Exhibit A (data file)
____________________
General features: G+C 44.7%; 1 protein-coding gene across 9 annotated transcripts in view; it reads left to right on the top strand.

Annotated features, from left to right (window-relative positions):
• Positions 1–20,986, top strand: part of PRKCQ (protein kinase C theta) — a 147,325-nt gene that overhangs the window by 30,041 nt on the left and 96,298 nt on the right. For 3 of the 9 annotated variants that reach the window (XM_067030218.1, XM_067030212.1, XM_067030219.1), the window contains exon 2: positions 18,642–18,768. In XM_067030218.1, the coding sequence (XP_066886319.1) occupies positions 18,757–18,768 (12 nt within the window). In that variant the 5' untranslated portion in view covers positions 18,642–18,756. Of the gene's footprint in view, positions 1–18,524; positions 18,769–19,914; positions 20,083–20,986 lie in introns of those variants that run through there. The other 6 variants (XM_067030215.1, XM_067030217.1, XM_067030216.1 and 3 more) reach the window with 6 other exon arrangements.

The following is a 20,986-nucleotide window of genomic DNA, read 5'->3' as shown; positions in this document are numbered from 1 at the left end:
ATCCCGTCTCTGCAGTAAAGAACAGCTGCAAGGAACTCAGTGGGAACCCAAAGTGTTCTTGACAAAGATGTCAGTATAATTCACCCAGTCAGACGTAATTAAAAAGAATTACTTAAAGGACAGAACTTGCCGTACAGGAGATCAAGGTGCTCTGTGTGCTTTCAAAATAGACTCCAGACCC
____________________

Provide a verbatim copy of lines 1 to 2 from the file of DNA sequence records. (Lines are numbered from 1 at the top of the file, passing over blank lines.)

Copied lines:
General features: G+C 44.7%; 1 protein-coding gene across 9 annotated transcripts in view; it reads left to right on the top strand.

Annotated features, from left to right (window-relative positions):